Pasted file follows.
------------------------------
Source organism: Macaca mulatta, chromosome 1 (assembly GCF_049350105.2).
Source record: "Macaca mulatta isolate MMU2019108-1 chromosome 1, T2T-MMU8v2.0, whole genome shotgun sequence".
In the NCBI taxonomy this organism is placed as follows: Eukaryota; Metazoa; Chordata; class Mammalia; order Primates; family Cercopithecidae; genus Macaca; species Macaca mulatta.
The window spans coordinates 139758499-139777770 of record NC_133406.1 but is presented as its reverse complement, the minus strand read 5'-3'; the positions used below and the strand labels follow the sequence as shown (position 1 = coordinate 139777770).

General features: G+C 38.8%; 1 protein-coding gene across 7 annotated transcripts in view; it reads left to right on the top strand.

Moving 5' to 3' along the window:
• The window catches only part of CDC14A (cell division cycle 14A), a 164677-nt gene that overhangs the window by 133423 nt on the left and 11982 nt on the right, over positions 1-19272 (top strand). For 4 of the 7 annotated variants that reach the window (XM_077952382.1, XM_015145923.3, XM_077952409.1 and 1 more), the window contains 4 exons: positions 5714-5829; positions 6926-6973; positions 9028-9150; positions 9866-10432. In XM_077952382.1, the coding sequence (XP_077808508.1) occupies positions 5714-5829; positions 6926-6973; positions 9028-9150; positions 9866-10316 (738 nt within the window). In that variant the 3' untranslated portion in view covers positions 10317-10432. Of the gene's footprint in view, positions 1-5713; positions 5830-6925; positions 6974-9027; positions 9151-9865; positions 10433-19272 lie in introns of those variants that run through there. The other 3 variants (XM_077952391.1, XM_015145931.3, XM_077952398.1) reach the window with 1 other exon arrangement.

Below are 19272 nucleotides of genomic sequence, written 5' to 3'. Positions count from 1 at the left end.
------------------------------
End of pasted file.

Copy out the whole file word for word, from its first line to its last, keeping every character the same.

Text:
Source organism: Macaca mulatta, chromosome 1 (assembly GCF_049350105.2).
Source record: "Macaca mulatta isolate MMU2019108-1 chromosome 1, T2T-MMU8v2.0, whole genome shotgun sequence".
In the NCBI taxonomy this organism is placed as follows: Eukaryota; Metazoa; Chordata; class Mammalia; order Primates; family Cercopithecidae; genus Macaca; species Macaca mulatta.
The window spans coordinates 139758499-139777770 of record NC_133406.1 but is presented as its reverse complement, the minus strand read 5'-3'; the positions used below and the strand labels follow the sequence as shown (position 1 = coordinate 139777770).

General features: G+C 38.8%; 1 protein-coding gene across 7 annotated transcripts in view; it reads left to right on the top strand.

Moving 5' to 3' along the window:
• The window catches only part of CDC14A (cell division cycle 14A), a 164677-nt gene that overhangs the window by 133423 nt on the left and 11982 nt on the right, over positions 1-19272 (top strand). For 4 of the 7 annotated variants that reach the window (XM_077952382.1, XM_015145923.3, XM_077952409.1 and 1 more), the window contains 4 exons: positions 5714-5829; positions 6926-6973; positions 9028-9150; positions 9866-10432. In XM_077952382.1, the coding sequence (XP_077808508.1) occupies positions 5714-5829; positions 6926-6973; positions 9028-9150; positions 9866-10316 (738 nt within the window). In that variant the 3' untranslated portion in view covers positions 10317-10432. Of the gene's footprint in view, positions 1-5713; positions 5830-6925; positions 6974-9027; positions 9151-9865; positions 10433-19272 lie in introns of those variants that run through there. The other 3 variants (XM_077952391.1, XM_015145931.3, XM_077952398.1) reach the window with 1 other exon arrangement.

Below are 19272 nucleotides of genomic sequence, written 5' to 3'. Positions count from 1 at the left end.